It was only a matter of time then before ancillary services like law firms and advertising agencies started popping up to meet the needs of ganjapreneurs. Vicente Sederberg bills itself as The Marijuana Law Firm. On its homepage it describes its role in this brave new world:

Our clients are trailblazers, building a new and vibrant industry from scratch. Each and every one of them has made a conscious decision to assume a certain level of risk in order to change the course of history. As trailblazers ourselves, we take pride in being with them every step along the way, helping them navigate and overcome unique legal and regulatory challenges.

Brian Vicente was the co-director of the Amendment 64 ballot measure that led to the legalization of recreational marijuana in Colorado. He is considered a leader in marijuana policy reform and even assisted Uruguay when it became the first country in the world to fully regulate its adult marijuana market. Another attorney is Sean McCallister with McCallister Law Office.  He also helped draft Amendment 64 and works with dispensaries and marijuana companies to stay on top of laws in the highly regulated industry. He is also developing strategies to take his clients national as marijuana becomes legal across the country.

To help marijuana businesses with the complexity of marketing and advertising Cannabrand has stepped up. Olivia Mannix and Jennifer DeFalco both brought ad agency pedigrees to their full service marketing company. They launched their business at the same time recreational marijuana was legalized in January of 2014, and specialize in knowing all the facts, laws and regulations associated with the marketing of cannabis. Olivia, who had a red card for medical marijuana following a ski injury, and Jennifer decided to dive in and start a cannabis specific agency to help give marijuana a better reputation. They hit the ground running, work 80 hours a week and now serve 15 plus clients. They are adding a senior account manager and a third partner who will be their director of analytics.

“Our mission is to educate the public and have positive connotations of cannabis for the consumer and really take away labels,” says Olivia. “If you like to consume cannabis you shouldn’t have to feel pigeonholed or stigmatized for that.” To do this, Cannabrand helps clients with their websites, image, storefronts, packaging and designs. The company has clients in Florida, Washington, D.C., Oregon, California and Montana but mostly in Colorado. “It’s very exciting bringing marijuana to the public on a national scale,” says Olivia.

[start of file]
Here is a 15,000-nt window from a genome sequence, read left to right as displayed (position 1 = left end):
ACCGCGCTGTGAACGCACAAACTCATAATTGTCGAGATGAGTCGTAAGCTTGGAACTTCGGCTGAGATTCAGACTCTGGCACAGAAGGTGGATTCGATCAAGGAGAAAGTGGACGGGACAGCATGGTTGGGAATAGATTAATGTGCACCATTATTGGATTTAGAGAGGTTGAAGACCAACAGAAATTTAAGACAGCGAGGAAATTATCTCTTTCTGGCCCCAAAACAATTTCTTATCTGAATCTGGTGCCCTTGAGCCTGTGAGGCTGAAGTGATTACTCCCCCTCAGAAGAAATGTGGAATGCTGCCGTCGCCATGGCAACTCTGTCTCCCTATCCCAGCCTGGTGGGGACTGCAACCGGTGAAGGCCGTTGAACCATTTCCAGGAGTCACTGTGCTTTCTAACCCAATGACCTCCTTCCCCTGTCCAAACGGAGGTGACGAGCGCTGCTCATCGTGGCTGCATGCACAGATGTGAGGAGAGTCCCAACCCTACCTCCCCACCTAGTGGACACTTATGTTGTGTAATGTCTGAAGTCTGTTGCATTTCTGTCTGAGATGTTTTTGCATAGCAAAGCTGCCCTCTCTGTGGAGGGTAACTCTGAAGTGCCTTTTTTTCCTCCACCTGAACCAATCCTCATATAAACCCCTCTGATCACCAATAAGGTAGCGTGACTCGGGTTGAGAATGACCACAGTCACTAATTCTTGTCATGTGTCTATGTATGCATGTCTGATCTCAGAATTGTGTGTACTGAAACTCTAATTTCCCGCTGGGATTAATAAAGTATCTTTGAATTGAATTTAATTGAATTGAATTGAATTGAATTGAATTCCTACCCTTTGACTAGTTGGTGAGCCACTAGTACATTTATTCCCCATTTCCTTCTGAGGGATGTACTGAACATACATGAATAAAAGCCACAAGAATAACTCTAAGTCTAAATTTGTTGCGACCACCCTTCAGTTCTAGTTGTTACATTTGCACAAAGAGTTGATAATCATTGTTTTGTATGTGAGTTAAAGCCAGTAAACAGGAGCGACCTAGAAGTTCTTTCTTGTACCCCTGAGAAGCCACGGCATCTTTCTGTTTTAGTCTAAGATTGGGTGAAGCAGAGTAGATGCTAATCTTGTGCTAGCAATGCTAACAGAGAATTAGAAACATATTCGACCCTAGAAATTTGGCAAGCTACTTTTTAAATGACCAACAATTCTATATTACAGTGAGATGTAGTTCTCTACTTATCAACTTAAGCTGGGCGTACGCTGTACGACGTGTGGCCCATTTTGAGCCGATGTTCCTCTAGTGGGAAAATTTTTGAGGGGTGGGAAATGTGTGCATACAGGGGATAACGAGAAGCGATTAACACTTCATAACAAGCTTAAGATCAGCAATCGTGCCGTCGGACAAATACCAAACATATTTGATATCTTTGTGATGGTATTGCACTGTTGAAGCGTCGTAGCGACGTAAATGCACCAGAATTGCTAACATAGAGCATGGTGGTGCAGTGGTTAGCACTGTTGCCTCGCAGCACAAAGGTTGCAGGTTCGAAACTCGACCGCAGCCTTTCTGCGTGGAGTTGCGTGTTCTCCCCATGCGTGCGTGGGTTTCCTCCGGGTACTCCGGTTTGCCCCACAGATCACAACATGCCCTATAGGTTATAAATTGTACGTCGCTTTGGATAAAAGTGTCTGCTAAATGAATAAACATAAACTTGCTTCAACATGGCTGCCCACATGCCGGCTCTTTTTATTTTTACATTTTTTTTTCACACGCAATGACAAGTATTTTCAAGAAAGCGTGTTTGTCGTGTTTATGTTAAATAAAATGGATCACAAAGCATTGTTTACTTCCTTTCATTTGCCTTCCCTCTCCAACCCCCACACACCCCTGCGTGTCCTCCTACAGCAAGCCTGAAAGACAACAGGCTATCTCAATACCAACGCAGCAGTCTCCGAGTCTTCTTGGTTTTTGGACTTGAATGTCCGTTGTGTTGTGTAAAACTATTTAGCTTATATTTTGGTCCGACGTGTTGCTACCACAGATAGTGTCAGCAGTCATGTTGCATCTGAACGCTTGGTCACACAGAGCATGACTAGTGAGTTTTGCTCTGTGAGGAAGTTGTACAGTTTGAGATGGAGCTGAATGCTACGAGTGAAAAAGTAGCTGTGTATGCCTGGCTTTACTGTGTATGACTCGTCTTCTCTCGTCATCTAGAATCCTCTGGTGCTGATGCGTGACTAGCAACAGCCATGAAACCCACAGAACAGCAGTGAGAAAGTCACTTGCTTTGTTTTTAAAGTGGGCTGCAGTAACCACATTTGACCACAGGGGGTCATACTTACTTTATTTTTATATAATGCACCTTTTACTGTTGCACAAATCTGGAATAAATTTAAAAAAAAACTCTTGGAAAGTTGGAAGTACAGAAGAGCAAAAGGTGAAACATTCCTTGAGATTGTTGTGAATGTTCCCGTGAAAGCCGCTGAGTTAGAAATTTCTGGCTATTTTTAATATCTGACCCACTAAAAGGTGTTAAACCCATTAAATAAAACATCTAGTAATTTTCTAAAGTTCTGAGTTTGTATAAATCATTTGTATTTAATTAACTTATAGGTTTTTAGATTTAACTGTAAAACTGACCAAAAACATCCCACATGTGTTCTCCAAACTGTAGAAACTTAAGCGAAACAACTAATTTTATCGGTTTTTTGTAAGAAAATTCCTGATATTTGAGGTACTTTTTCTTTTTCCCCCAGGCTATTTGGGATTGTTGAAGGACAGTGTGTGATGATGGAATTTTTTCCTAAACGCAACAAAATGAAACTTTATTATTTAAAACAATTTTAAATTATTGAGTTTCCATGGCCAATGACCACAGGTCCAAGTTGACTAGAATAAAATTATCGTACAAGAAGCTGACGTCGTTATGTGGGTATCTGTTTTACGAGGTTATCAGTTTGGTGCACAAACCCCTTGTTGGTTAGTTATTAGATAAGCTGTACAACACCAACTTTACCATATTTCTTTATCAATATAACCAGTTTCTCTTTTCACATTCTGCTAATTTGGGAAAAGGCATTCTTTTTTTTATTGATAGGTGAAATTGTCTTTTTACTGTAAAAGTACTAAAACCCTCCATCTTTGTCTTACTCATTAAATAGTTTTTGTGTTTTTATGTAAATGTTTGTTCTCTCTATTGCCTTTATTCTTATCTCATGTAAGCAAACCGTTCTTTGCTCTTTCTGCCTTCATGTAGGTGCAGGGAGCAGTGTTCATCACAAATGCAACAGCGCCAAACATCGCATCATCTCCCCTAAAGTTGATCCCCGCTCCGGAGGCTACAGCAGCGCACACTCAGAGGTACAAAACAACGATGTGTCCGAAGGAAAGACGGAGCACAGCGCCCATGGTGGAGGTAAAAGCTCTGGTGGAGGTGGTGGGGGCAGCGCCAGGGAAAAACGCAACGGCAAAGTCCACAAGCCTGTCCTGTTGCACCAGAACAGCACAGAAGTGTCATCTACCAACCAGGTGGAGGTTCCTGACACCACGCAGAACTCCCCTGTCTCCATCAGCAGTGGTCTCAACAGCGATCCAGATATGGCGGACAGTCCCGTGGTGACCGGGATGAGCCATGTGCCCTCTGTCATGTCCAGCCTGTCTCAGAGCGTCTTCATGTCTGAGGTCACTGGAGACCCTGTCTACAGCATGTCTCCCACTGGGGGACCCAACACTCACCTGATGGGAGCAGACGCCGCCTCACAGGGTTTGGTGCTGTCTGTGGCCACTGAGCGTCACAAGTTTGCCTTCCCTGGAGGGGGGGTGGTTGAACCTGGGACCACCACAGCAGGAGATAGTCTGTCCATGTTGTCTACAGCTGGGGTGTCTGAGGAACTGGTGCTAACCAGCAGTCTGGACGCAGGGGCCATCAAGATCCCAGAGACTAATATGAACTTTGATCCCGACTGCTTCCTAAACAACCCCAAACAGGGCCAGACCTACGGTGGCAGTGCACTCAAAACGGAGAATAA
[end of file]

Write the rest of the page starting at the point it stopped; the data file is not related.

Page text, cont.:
Another ancillary service is a startup website, Denverweed.com which aggregates all the marijuana companies in Denver into one complete online directory. “We wanted to create a one stop shop for people seeking out marijuana businesses in the Denver area,” says DenverWeed.com founder Jason Keeley. “We post descriptions and reviews of dispensaries, weed friendly lodging, grow stores, tour companies, lawyers, spas, classes and real estate. The marijuana industry is growing so rapidly that we saw a need for updated information to be handy and under one roof.”

According to the Marijuana Business Factbook, 90% of cannabis companies are expecting to grow this year. Experts say branding will be key for a competitive edge as companies expand nationally and even internationally. With people comparing the marijuana economy to a new Gold Rush or the Internet boom, being recognized first as experts with ancillary products and services is a key to success. Law firms, ad agencies and business websites are realizing the value in riding the coattails of the marijuana industry as it flourishes in Colorado and beyond.

For more information on Vicky Collins visit Teletrends Television Production and Journalism.


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Facetime Instead of Facebook: 36 Hours in Honolulu

The Sunday New York Times had a feature in its Travel Section today on how to spend 36 hours in Honolulu.  It singled out some of my favorite places like Kapiolani Park, Chinatown and the drive from Hanauma Bay to Waimanalo with stops at Sandy Beach and Makapuu.  With no disrespect to the author, Jocelyn Fujii, I would like to suggest my own itinerary based on recent travels and a reunion with Na Kani Pela, a choir I sang with in high school that represented Hawaii for the Bicentennial celebration.  I guarantee you will have a magical time.

Na Kani Pela choir gathers for 35th Reunion in Honolulu.